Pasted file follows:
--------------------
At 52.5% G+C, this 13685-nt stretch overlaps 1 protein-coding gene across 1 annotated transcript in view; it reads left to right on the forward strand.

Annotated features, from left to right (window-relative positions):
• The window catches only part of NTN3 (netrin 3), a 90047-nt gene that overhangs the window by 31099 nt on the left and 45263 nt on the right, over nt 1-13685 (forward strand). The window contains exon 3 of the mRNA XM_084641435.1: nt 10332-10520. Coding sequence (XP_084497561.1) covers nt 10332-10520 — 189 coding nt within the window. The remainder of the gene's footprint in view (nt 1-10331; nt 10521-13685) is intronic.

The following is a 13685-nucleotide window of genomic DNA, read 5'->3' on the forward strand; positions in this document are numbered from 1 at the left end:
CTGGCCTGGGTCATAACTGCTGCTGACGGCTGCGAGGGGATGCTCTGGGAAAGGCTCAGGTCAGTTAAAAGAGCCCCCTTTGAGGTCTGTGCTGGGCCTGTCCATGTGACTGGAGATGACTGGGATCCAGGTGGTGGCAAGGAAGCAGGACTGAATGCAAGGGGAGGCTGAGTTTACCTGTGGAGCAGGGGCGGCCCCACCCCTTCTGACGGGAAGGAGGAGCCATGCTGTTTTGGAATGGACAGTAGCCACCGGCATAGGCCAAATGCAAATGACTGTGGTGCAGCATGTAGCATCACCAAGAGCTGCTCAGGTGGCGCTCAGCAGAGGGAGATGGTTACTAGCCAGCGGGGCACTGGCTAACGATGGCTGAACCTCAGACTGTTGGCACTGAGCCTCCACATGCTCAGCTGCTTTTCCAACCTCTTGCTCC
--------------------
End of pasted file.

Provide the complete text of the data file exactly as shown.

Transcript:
At 52.5% G+C, this 13685-nt stretch overlaps 1 protein-coding gene across 1 annotated transcript in view; it reads left to right on the forward strand.

Annotated features, from left to right (window-relative positions):
• The window catches only part of NTN3 (netrin 3), a 90047-nt gene that overhangs the window by 31099 nt on the left and 45263 nt on the right, over nt 1-13685 (forward strand). The window contains exon 3 of the mRNA XM_084641435.1: nt 10332-10520. Coding sequence (XP_084497561.1) covers nt 10332-10520 — 189 coding nt within the window. The remainder of the gene's footprint in view (nt 1-10331; nt 10521-13685) is intronic.

The following is a 13685-nucleotide window of genomic DNA, read 5'->3' on the forward strand; positions in this document are numbered from 1 at the left end:
CTGGCCTGGGTCATAACTGCTGCTGACGGCTGCGAGGGGATGCTCTGGGAAAGGCTCAGGTCAGTTAAAAGAGCCCCCTTTGAGGTCTGTGCTGGGCCTGTCCATGTGACTGGAGATGACTGGGATCCAGGTGGTGGCAAGGAAGCAGGACTGAATGCAAGGGGAGGCTGAGTTTACCTGTGGAGCAGGGGCGGCCCCACCCCTTCTGACGGGAAGGAGGAGCCATGCTGTTTTGGAATGGACAGTAGCCACCGGCATAGGCCAAATGCAAATGACTGTGGTGCAGCATGTAGCATCACCAAGAGCTGCTCAGGTGGCGCTCAGCAGAGGGAGATGGTTACTAGCCAGCGGGGCACTGGCTAACGATGGCTGAACCTCAGACTGTTGGCACTGAGCCTCCACATGCTCAGCTGCTTTTCCAACCTCTTGCTCC